Psychoeducation is a vital part of treatment for those suffering from complex PTSD and includes many vital elements and I briefly outline the main ones below:

The patient/client should be provided with an understanding of what is meant by the terms ‘trauma’ and ‘complex trauma’ including their symptoms.

The patient/client should also be helped to understand that often the origins of the symptoms of complex PTSD are very frequently unidentified (even by those within the medical profession) until a suitably trained medical professional is involved in a diagnosis (for this reason many people who are eventually diagnosed as having complex PTSD have been incorrectly diagnosed with other conditions in the past that complex PTSD symptoms have been mistaken for (e.g. ADHD, bipolar disorder, or borderline personality disorder).

Once the true origin of complex PTSD has been identified (usually severe, ongoing, interpersonal trauma caused by a parent or primary carer) the client needs to be helped to understand that his/her symptoms were originally healthy adaptations that developed as self-defense mechanisms to increase his/her chances of self-protection, self-preservation, ability to cope psychologically and survival. Or, to put it another way, the complex PTSD symptoms of the person developed as a NORMAL REACTION TO ONGOING, REPETITIVE, ABNORMAL, AND THREATENING CIRCUMSTANCES (COMPLEX TRAUMA). For example, the individual’s ‘survival brain’ may have become overdominant and s/he may have become ensnared in the ‘fight or flight’ mode.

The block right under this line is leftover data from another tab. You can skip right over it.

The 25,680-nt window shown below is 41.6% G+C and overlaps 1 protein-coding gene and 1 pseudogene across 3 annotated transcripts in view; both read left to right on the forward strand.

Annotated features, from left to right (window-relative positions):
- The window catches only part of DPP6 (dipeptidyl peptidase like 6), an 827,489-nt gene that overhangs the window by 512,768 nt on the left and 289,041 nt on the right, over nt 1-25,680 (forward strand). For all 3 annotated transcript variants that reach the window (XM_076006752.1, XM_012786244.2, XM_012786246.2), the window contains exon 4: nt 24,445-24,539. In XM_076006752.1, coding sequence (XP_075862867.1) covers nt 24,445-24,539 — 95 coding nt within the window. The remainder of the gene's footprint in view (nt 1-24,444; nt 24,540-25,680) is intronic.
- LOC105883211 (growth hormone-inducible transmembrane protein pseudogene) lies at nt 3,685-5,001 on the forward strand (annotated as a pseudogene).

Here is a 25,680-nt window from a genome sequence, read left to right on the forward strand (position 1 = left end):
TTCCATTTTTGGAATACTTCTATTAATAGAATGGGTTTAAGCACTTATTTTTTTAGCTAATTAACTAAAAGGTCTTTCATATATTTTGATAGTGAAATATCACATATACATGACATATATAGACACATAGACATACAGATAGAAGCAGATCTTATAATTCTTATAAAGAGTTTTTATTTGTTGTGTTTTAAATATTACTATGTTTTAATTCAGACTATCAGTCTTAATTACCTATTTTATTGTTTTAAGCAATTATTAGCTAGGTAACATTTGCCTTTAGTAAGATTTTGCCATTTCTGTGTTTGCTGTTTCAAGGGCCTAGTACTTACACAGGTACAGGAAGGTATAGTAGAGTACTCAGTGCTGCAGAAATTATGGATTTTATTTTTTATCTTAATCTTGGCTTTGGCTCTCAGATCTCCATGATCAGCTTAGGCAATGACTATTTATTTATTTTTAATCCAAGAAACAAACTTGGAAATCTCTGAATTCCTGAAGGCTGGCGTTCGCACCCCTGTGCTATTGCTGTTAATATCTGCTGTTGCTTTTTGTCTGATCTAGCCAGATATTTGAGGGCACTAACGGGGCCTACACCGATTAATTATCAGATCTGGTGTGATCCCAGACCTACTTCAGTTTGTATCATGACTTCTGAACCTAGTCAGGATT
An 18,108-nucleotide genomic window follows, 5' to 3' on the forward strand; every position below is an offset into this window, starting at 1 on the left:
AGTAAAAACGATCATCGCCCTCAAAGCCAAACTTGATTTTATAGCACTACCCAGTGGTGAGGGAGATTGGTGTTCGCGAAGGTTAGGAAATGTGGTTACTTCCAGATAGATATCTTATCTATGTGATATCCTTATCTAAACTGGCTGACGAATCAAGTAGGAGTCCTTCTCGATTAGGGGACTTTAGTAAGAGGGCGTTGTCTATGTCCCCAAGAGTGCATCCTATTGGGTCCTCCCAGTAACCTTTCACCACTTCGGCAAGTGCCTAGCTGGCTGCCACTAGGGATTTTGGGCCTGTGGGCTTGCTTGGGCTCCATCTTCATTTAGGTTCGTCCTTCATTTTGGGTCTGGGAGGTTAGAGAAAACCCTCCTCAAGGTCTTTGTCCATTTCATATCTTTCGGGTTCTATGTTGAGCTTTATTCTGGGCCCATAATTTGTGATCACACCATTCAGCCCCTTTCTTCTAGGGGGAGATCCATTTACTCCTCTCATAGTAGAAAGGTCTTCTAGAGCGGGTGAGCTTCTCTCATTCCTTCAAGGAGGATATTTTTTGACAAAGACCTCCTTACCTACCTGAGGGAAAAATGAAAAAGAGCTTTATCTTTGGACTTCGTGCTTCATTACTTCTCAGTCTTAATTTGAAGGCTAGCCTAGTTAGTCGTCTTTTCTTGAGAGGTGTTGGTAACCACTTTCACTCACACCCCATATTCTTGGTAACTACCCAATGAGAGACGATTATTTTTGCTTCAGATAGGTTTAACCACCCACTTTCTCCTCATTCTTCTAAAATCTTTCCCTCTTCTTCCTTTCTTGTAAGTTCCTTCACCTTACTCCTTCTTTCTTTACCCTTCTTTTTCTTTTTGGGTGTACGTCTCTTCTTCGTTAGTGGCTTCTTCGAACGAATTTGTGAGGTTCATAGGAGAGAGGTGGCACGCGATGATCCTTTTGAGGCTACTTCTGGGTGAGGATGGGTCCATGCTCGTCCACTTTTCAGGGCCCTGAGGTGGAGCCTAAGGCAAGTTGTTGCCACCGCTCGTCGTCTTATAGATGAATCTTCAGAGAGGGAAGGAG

It should be explained to the patient/client the pervasive and profound effects that complex trauma can have on the sense of self (e.g. a feeling that the self has become fragmented) and that this can lead to feelings of intense fear, feelings of existence being pointless and meaningless and a sense of a foreshortened future.

The patient/client needs to be made aware of how his/her current relationship difficulties are likely to be closely related to problematic relationships with his/her parents/primary carers in early life.

The client/patient needs help to understand how his/her assumptions about the world may have been shattered by his/her traumatic experiences and that this may have profoundly affected his/her core beliefs.

The vital importance of social support to facilitate the recovery process should be emphasized to the client/patient.

David Hosier BSc Hons; MSc; PGDE(FAHE).